3 Likes

Just a pedantic note, they’re exported by LinearAlgebra, not Base.

3 Likes

I am using version 1.5.1 of julia & Base doesn’t export cross not \times symbol.

Very good point, thanks! I guess this was a memory from >2 years ago.

Tbh, I think there is a decent case for including the wedge product in the base linear algebra package since it is extremely useful in a wide range of situations, and exporting it from LinearAlgebra would mean wider ecosystem support for it just like with the tensor/kronecker product.

The 7-dimensional cross product on the other hand is a fairly weird constuction that involves fixing a particular trivector (3-form), so unlike in the 3d case where there is only one trivector up to scalar multiplication (with sign giving chirality), the 7-dimensional cross product does not transform in the same way as its factors under rotations for example. It is only does that for a G_2 factor of SO(7) (though it behaves more nicely for 7d vectors over finite fields). As opposed to the wedge product which is completely unique and depends on nothing, just like the tensor product.

Would ∧(::Vector, ::Vector) return a Matrix?

The loudest objection to putting ⊗ into LinearAlgebra was that it was also going to return a matrix for something which really has two of the same indices, while most other parts of the package assume a Matrix has one upstairs & one downstairs. So we got TensorCore.jl, but ideally this will be folded back in at some point.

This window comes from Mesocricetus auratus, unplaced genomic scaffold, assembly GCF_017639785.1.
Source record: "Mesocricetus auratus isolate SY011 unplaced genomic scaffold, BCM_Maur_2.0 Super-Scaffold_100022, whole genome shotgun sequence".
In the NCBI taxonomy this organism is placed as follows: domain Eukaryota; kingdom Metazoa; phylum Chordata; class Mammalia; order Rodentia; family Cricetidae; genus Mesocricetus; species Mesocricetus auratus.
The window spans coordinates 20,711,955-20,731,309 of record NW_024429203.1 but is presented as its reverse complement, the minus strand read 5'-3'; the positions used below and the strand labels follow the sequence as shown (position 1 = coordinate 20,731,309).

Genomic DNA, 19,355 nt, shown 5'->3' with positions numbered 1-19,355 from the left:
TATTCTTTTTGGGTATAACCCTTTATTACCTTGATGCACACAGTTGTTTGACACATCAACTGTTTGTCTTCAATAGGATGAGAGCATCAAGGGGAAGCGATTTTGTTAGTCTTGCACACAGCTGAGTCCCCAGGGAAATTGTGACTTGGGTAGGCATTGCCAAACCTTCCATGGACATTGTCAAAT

1 Like

I would say yes since both argument types are Vectors. ∧(::Form{N}, ::Form{M}) would return Form{N+M} for a hypothetical Form ( or Covector ) type.
Like ⊗ I think wedge would be a good one to include in base if/when covariance is taken seriously.

Right, the issue here regarding index types is the lack of distinction between vectors and dual vectors. The tensor product of a vector with a dual vector is basically a matrix, just like the wedge product. Julia doesn’t quite distinguish between vectors and their duals though.

Julia does indeed distinguish between vectors and dual vectors though adjoint. It’s just that it doesn’t generalize well to higher rank objects.

Something with two contravriant or two covariant or one covariant and one contra variant index are all Matrixes.

1 Like